What is true for the judges is also true for the interpretation of the constitution. But if you take very different nations like South Africa and the Federal Republic of Germany, it shows that their stability and unity was shaped by their constitutions and their constitutional court decisions, which had a pacifying effect even in hot political battles when their decisions were accepted. So the highest-ranking law – the constitution of a nation – has a paramount importance and should be held in high esteem and respect and not easily damaged in the normal political arena of disputes. Due to my time limit I will not go deeper into it, although it would be worthwhile.
But some constitutions are really rigid and do not any longer correspond to constitutional reality. This is the case when in some countries – especially in two US states – where passing amendments has been made as difficult as possible. The assumption of former constitution makers sometimes seems to have been that eternal wisdom was possessed by the generation entrusted with the making of the constitution, and that the results of their drafts should be crystallized in a permanent, eternal, unchanging form. This indeed is the contrary of a “living constitution” which – especially when it is not too detailed – gives way to new developments without the need of a change. Is it possible to formulate principles for the framing of new constitutions? Is it possible to lay down axioms of politics like Adam Smith did for Taxation and Tax Laws? And are public opinion and participation compelled to play a role? Until today at least, it would be justified to state that public opinion and participation are formally not mentioned in constitutions and therefore are formally unconstitutional phenomena, or least non-constitutional ones, because neither word appears in any constitutional text, although they are without any doubt part of the constructional reality. As pointed out, we cannot deny that public opinion is an important power through the centuries – in different ways – even without a direct constitutional legitimation. It has often been debated to what extent opinion polls, mass media and public opinion are closely intertwined and if they may either be reflecting or in reality shaping public opinion: But public opinion is clearly not – perhaps not yet – the 4th pillar in Montesquieu’s theory of the separation of the three powers as long as it is not clearly defined but left out of the written constitutional framework. And although – I repeat – they are part of constitutional reality.
To come back to the question of guiding principles for drafting constitutions. I am really reluctant to name constitutional framing principles, although I had the honor to assist as an unimportant Sherpa in drafting the constitutions of South Africa and Georgia and two states in former East Germany. This is because of a simple experience: Each country, each nation, is so completely different that national history and national character are sometimes more important than any fundamental legal theories, although there are certain international or even supranational traditions (dignity of men) which have to be upheld for a civilized nation. So I would at the end of my paper name only two points – and not highly theoretical ones:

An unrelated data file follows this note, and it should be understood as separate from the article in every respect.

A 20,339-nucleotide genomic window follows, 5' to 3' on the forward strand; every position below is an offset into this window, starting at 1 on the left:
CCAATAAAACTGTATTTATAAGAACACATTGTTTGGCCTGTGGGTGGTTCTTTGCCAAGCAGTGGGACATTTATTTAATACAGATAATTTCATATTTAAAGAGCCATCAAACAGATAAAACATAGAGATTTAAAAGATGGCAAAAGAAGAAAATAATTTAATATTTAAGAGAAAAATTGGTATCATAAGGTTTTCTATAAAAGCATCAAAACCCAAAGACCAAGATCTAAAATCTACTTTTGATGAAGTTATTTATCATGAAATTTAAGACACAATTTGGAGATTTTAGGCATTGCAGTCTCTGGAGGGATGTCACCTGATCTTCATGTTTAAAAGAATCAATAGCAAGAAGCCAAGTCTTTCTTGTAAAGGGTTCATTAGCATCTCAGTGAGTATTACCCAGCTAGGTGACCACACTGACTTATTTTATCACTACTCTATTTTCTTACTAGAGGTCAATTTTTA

1st: The constitution should be as short as possible, maybe a little more than an enumeration of the powers of the various branches of the government, the creation and composition of the parliament, to which should be added a bill of fundamental rights;
2nd: The constitution should be an evolving instrument, not an inflexible finished text, complete in all details for a generation or more. It should leave leeway for new developments within its frame; the constitution should nevertheless mirror and reflect social condition and changing needs.
With all due respect to the members of this international audience, I dare say, that not all constitutions in SEA live up to both these principles.
Now at the end of my lecture, you may ask the classical question: What is the outcome? If you have the impression that there is none, at least not in small coins – but a field of wild political flowers, some of them colorful and fragrant, some of them poisonous and toxic: Then you are totally right! But that is the sense of a conference like this one, to go on with a broad and fundamental research on an international level, in our case in Asia. My paper has been short, but the list of scientific, practical, and political questions in connection with public opinion is still long and unfinished. And the question concerning the 4th pillar in the Montesquieu doctrine? The answer has to remain open or with a classical jurist’s remark: In principle yes, but it depends. So let me close with two quotations:
One for those, who still battle in the world of public opinion, one for those who are already experienced and skeptical at the same time:
The first is by Mahatma Gandhi (1869-1948) and may design the development of a public opinion: “First they ignore you, then they laugh at you, then they fight you, then you win.”
The 2nd is by philosopher Jeremy Bentham: (1748-1832) “The more strictly we are watched, the better we behave,” which was changed by philosopher Hannah Arendt (1906-1975) into: “The more strictly they are watched, the better they behave,” and those points at the close relation between public opinion and politics.
Thank you for your patience and your attention.